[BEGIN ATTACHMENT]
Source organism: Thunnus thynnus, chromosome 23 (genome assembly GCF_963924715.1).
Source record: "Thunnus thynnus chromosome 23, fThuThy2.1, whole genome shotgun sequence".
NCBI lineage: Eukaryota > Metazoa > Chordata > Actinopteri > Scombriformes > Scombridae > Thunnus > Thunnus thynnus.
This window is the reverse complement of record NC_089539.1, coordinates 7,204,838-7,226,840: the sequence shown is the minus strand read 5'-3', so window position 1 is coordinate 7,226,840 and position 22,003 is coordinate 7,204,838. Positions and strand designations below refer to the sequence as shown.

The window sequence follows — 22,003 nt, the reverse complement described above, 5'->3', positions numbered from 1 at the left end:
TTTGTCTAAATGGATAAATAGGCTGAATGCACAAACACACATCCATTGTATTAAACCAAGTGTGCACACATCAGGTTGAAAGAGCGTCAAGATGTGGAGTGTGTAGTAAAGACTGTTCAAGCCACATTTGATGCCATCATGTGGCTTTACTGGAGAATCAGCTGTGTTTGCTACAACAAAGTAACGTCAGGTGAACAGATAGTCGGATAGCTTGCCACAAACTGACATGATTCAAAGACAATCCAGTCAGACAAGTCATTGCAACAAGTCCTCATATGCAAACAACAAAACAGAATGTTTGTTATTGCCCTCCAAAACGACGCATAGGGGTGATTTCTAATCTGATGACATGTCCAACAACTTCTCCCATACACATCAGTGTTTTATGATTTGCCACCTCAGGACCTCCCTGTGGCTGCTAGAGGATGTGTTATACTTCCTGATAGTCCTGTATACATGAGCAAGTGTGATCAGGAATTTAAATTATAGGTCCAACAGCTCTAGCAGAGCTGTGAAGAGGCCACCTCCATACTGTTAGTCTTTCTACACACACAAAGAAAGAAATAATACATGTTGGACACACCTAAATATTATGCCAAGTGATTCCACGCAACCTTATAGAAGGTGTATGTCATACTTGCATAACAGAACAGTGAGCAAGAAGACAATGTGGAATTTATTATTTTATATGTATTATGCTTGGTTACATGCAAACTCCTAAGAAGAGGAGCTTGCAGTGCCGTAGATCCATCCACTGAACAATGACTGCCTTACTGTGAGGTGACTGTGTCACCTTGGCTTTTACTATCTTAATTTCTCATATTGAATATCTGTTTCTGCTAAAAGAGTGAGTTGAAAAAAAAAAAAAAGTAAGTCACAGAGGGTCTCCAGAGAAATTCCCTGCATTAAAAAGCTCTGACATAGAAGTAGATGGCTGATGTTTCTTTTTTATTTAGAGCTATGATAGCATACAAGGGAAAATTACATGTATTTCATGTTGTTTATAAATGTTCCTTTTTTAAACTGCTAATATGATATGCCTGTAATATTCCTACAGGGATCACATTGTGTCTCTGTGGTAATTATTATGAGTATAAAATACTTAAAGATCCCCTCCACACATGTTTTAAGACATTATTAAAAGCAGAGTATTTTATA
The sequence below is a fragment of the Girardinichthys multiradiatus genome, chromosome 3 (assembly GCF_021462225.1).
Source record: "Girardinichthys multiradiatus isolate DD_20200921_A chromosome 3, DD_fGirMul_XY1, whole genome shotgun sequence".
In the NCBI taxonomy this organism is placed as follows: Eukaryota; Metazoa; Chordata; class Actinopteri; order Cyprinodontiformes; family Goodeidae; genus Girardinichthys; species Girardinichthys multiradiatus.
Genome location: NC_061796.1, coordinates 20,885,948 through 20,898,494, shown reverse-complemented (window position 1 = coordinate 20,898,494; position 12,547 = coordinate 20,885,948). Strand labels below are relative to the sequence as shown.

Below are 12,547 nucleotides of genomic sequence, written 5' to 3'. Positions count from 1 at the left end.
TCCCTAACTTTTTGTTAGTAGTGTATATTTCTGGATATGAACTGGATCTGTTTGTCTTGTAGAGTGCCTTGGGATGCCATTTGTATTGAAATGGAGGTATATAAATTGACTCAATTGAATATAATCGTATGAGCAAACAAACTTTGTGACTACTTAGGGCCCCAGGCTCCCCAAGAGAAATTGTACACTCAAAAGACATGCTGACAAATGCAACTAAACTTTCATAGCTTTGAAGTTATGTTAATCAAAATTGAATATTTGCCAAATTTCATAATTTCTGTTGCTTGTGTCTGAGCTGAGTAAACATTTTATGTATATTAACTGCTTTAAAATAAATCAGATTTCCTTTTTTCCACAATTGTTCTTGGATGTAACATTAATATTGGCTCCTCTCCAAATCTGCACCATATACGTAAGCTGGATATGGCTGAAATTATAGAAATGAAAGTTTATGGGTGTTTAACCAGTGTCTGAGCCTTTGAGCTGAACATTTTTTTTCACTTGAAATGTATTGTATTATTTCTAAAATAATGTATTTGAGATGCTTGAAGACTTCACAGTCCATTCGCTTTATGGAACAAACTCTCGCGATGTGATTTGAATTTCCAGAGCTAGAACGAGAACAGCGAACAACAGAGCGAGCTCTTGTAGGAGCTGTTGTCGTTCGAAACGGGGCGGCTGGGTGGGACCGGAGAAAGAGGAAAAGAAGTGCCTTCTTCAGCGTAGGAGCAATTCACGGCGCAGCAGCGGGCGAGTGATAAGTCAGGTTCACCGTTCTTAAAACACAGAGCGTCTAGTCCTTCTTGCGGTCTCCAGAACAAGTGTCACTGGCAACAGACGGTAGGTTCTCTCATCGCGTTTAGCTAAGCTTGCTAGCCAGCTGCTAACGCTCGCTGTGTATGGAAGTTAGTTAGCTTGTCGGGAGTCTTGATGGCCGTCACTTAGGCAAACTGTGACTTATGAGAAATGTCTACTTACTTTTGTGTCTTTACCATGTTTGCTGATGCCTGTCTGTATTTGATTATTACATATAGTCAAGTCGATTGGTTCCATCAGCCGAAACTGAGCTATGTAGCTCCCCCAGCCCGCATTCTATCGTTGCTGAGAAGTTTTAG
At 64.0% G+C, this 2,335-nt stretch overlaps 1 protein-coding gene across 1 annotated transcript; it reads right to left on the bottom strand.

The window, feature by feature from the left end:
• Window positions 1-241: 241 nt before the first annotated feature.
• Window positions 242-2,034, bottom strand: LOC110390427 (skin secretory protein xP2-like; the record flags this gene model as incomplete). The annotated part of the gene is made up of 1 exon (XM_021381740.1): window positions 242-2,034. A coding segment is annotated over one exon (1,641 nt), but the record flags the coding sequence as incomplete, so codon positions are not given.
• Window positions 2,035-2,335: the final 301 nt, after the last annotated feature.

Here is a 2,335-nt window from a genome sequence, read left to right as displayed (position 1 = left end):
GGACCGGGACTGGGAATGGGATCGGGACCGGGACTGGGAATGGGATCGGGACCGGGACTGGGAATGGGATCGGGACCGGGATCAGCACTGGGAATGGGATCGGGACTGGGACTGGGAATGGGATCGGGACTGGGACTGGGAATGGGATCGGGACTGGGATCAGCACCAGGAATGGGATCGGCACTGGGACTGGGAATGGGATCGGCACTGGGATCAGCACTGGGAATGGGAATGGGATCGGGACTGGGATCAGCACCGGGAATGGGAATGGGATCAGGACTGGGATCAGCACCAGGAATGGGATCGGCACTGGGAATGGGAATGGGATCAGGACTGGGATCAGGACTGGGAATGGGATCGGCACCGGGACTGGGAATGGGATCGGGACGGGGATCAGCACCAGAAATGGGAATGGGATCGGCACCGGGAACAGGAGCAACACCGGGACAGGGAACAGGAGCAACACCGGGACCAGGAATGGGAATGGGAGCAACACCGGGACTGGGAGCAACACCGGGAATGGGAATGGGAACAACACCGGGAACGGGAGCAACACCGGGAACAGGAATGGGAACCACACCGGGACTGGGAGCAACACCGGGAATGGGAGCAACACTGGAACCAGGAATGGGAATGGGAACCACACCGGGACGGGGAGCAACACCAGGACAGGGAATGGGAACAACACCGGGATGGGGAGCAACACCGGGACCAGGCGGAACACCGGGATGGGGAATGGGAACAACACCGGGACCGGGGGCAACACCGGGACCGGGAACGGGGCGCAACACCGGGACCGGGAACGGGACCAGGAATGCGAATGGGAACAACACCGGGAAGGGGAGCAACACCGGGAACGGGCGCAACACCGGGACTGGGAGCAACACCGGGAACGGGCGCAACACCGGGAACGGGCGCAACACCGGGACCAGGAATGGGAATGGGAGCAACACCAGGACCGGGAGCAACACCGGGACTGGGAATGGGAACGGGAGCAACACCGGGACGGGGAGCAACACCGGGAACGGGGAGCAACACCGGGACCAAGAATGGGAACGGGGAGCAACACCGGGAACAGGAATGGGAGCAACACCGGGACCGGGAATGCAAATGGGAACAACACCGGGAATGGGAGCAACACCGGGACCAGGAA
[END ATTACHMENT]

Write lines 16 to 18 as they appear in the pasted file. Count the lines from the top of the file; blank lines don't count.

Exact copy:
• Window positions 242-2,034, bottom strand: LOC110390427 (skin secretory protein xP2-like; the record flags this gene model as incomplete). The annotated part of the gene is made up of 1 exon (XM_021381740.1): window positions 242-2,034. A coding segment is annotated over one exon (1,641 nt), but the record flags the coding sequence as incomplete, so codon positions are not given.
• Window positions 2,035-2,335: the final 301 nt, after the last annotated feature.

Here is a 2,335-nt window from a genome sequence, read left to right as displayed (position 1 = left end):